Animal lovers dote on furry families at fair
 
Aug 25, 2013
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As cats and dogs in China start to be fed organic food, dressed in trendy vintage-style cotton T-shirts and receive medical care from internationally licensed vets, the status of pets has been elevated to a whole new level, becoming a "second child" in a family, or the only child in DINK partnership.

At the 16th Pet Fair Asia, which began on Thursday in Shanghai's World Expo Exhibition and Convention Center, thousands of pet owners from around the country crowded the 37,000-square-meter venue with rare and not-so-rare but equally cherished "animal babies", and snapped up pricey "daily life necessities".

"The focus is less and less on unusual species and more on gadgets that will help animals live longer and better," said Ji Li, the organizer of the fair, which in past years used to attract attention with the likes of pony-sized alpacas and Bengal cats.

More than 600 exhibitors from 32 countries are participating in the four-day fair with their products. A total of 15,000 people have pre-registered for the annual fair, which charges 100 yuan ($16.3) per person for entry.

Organizers estimate that visitor numbers this year could exceed the record-breaking 50,000 people last year.

While Bengal cats, priced as high as 100,000 yuan each but not for sale by a Taiwan pet shop, Japanese carp and a horse were the primary focus of the crowds and photographers, pet food, special water, clothes, toys and even memorial service providers were also surrounded by pet owners and distributors.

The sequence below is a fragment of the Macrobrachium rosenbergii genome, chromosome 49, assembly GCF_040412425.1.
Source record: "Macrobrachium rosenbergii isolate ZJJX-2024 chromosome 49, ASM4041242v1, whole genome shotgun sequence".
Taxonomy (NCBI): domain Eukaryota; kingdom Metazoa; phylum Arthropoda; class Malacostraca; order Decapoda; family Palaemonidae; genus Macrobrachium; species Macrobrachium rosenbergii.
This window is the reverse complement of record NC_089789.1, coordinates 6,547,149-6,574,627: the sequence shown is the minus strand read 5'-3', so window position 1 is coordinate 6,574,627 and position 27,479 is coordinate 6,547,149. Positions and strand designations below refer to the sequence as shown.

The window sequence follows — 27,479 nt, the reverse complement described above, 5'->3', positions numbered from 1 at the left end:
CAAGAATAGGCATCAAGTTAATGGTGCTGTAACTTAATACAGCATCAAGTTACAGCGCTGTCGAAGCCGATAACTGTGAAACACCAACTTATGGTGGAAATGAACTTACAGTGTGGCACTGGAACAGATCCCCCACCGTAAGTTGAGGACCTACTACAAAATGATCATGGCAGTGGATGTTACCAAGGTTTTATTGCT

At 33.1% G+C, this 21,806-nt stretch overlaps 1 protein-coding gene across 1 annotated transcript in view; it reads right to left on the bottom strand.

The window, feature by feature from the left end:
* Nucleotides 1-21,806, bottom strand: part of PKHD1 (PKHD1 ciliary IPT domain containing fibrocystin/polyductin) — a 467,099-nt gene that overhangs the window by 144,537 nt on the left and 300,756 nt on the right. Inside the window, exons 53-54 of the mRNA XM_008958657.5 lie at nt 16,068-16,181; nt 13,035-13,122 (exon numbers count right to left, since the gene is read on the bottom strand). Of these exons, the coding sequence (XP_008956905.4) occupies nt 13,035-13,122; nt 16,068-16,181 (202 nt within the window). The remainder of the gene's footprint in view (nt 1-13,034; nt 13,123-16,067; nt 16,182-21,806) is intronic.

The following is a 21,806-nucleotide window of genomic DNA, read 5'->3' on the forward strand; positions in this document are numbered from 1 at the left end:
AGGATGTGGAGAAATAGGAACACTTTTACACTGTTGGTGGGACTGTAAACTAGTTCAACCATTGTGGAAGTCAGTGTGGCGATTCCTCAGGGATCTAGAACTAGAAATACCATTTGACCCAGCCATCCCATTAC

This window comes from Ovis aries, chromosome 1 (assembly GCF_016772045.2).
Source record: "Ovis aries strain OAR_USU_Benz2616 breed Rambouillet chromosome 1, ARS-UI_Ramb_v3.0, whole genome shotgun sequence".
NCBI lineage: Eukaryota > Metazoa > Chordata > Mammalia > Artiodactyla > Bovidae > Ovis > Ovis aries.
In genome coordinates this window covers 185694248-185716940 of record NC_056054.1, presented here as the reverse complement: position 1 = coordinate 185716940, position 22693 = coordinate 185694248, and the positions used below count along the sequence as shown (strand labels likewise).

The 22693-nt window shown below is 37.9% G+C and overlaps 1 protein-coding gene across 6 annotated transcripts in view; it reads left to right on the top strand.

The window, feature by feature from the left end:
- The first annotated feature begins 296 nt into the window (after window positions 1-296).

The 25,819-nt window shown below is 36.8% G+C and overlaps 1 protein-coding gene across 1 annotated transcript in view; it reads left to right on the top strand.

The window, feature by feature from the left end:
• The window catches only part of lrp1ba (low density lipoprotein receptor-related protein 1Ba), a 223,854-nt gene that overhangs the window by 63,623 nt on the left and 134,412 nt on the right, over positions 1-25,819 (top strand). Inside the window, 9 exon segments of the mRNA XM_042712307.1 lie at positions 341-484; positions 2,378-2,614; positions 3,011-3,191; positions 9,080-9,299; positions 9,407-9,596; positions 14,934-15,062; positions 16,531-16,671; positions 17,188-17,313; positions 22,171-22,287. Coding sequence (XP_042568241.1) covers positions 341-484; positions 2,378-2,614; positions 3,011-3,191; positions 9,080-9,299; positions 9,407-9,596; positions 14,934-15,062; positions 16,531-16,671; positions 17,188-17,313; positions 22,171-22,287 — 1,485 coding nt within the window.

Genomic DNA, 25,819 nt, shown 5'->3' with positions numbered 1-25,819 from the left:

"The bestsellers are our most expensive kinds of dog food," said Wang Lini, marketing manager of Nature Bridge, one of the top pet food companies in China.

The variety is sold for 180 yuan a 1.5 kg pack and claims to use a Norwegian recipe and ingredients free of additives and preservatives. As a cost comparison, local supermarkets sell Jasmine rice imported from Thailand, considered the best rice by many, for about 60 yuan a kilo.

Zhang Huijing, a pet food wholesaler from Ningbo, Zhejiang province, said pet owners these days treat their dogs and cats as members of the family.

"You don't haggle over money when it comes to family," she said. The 32-year-old Ningbo native expanded her online pet food shop to a bricks and mortar store a year ago in her hometown because the market is booming and many pet owners "are willing to spend".

At last year's pet forum held by the fair, Paula Flores, head of Global Pet-care Research at Euromonitor International, a London-based private intelligence firm, estimated that by the end of 2012, sales in China's pet industry could surpass $1.25 billion, up 22.5 percent from three years ago.
That amount was just "the tip of the iceberg", accounting for less than 5 percent of the potential pet market.

Jiang Fangni, vice-president of one of Shanghai's largest pet-care companies, Naughty Family, believes pets are often treated no differently from people.

"Aside from the traditional grooming and beautifying, pet owners are paying more attention to medical care when their dogs and cats are sick," she said, adding that the company is importing more high-tech facilities and hiring veterinarians to cater to the market.

"They (pets) are respected more," said Jiang.

Tao Yongsheng, a 53-year-old trader in Shanghai, who brought his 2-year-old Samoyed to the fair, said he spends 3,000 yuan a month on "his second son", who joined the family when the first one left for college.

"It (the money spent) is worthwhile," said the businessman, while parading his large white dog around the exhibition space where it enjoyed pats and exclamations from others in the audience. He imported the dog from Scotland for 26,000 yuan.

"I don't drink or smoke or socialize with business friends, and I don't have many hobbies. But with him, I have great fun," he said.